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House committee advances $7 billion regional tech hubs legislation

July 29, 2021
By: Jason Rittenberg

Earlier this week, the House science committee advanced a series of technology-focused bills, including a $7 billion authorization of regional technology hubs. This legislation completes the committee’s work to produce a companion to the Senate’s U.S. Innovation and Competition Act. The House and Senate legislation are not identical, however, and so the chambers will need to bring their versions into alignment. Among the key differences are that the House authorizes less funding for the program but also creates a new regional clean energy innovation program.

The House science committee’s regional technology hubs program would, like the Senate’s, call on the Department of Commerce (Commerce) to define regional technology hubs around the country and award funds in the form of strategy development and implementation grants. While both chambers have provisions to ensure geographic diversity, the House’s current version defines a minimum of 10 designated hubs, compared to the Senate’s minimum of 18.

The committee bill includes some subtle, but meaningful, differences from the Senate’s version. First, the authority is assigned to the Secretary of Commerce without specifying which sub-agency would run the program, which the Senate assigned to the Economic Development Authority in cooperation with the National Institute for Standards and Technology. Second, the Secretary would be allowed to exercise judgment in determining the right number of implementation awards and sizes to match available appropriations. Third, the implementation grants would occur in an initial and a follow-on phase, creating a critical assessment point before the hub can access further funding.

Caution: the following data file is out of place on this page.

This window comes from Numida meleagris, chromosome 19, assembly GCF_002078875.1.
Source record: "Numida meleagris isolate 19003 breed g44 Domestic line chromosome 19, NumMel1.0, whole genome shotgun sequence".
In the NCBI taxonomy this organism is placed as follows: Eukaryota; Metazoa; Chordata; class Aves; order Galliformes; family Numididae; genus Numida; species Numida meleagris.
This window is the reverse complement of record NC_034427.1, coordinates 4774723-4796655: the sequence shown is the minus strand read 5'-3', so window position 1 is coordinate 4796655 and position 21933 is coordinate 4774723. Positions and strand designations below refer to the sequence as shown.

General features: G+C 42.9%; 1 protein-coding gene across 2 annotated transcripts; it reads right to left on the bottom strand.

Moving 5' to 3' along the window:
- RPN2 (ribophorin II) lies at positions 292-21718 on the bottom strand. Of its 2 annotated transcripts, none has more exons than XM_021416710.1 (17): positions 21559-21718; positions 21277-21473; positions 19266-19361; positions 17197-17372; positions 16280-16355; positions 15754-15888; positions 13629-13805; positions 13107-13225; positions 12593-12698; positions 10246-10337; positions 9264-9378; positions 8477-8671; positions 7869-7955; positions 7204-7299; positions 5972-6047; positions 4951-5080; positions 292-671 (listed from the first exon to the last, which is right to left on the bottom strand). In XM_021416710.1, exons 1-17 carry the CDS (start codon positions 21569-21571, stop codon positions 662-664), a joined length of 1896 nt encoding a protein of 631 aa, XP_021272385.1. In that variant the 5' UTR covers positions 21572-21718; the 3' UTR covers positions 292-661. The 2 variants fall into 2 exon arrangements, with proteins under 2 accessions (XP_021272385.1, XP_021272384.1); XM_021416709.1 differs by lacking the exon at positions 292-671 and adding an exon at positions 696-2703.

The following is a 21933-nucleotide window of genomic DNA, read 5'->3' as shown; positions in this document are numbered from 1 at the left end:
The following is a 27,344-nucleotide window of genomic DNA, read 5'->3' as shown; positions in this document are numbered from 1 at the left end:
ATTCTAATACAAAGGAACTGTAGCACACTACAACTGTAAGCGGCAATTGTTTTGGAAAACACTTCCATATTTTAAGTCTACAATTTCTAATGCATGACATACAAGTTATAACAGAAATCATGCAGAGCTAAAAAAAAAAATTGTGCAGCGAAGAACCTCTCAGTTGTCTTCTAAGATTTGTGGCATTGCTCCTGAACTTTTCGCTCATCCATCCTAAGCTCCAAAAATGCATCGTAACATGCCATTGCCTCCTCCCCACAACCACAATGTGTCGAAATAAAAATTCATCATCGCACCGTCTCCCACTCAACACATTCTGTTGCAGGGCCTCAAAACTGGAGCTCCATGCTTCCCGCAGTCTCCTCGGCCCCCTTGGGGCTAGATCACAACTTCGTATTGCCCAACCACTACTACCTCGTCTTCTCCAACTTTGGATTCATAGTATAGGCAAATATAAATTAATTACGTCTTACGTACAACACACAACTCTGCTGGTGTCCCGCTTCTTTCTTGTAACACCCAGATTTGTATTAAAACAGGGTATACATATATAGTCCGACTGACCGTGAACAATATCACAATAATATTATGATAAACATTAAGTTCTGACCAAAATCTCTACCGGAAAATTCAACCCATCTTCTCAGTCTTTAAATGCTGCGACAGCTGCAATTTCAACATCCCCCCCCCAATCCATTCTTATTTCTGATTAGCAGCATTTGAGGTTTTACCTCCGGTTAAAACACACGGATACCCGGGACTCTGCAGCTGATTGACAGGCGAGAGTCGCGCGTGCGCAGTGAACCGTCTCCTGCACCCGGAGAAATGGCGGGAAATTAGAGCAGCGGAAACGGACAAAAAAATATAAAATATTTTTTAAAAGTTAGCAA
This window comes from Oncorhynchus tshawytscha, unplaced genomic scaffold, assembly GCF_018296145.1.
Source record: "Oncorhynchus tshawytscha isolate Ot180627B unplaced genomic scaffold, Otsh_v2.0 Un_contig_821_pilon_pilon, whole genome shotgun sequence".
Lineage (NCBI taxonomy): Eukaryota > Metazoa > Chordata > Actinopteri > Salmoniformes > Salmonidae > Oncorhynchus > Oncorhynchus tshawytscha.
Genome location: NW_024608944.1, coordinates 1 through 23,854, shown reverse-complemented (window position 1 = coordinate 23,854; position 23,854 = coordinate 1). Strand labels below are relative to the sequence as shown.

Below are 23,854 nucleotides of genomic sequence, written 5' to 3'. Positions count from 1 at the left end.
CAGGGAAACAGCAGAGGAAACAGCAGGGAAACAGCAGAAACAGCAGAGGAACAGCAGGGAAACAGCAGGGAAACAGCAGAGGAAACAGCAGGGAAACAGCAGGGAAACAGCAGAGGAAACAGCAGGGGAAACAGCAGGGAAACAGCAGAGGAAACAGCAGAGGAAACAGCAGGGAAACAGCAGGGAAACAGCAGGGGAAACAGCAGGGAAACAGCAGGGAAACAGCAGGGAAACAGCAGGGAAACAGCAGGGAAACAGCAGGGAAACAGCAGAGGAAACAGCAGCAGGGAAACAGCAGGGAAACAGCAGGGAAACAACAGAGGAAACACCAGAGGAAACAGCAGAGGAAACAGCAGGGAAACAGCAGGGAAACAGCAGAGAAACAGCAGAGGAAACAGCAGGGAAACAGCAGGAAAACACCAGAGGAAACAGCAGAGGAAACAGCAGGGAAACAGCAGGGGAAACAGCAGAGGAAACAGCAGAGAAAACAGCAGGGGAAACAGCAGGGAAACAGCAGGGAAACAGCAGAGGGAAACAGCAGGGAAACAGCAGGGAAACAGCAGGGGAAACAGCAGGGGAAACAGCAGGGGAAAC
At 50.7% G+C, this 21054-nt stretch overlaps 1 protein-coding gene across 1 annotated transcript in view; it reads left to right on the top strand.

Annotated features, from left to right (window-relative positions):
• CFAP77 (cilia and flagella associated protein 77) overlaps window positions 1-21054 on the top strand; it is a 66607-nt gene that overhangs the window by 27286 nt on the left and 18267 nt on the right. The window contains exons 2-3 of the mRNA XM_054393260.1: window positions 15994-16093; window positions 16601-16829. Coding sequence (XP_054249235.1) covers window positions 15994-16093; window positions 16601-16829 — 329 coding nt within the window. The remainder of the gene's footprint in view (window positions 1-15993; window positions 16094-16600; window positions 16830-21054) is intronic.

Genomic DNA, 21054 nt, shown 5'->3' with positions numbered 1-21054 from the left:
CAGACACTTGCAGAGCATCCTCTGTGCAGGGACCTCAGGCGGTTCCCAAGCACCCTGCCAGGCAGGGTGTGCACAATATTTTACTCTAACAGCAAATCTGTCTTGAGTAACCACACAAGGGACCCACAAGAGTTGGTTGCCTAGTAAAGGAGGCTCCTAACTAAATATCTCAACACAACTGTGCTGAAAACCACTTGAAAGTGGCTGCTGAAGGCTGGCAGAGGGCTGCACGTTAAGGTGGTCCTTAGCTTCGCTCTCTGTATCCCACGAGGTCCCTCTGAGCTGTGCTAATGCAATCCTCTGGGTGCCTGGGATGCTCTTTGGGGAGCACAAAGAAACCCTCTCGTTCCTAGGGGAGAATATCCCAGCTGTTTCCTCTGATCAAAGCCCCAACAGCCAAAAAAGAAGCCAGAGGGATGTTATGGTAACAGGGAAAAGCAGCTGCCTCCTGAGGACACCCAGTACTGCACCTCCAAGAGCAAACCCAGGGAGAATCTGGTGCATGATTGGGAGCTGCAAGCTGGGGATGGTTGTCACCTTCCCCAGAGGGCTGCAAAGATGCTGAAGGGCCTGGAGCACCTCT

Appropriations levels between the chambers currently differ by several billion dollars. The House science committee approved $50 million in authorization for strategy grants and $6.8 billion for implementation grants. The Senate’s figures were $575 million and $9.4 billion, respectively. The House bill does reallocate some of this difference to additional activities: $100 million for a new innovation-related data initiative that would direct Commerce to improve the availability of information useful to developing regional innovation economies; and, $250 million for the regional clean energy innovation program.

The regional clean energy innovation program would provide long-term funding to consortia focused on relevant technology research, development and implementation in a region. The Department of Energy would be able to make awards of up to five years that could be renewed for up to another five years, although the consortium would need to provide a 50 percent match for years three and beyond. Activities allowed by the program include facilitating the application of clean energy technology, planning, and stakeholder engagement.

legislation, policy, dept of commerce, regions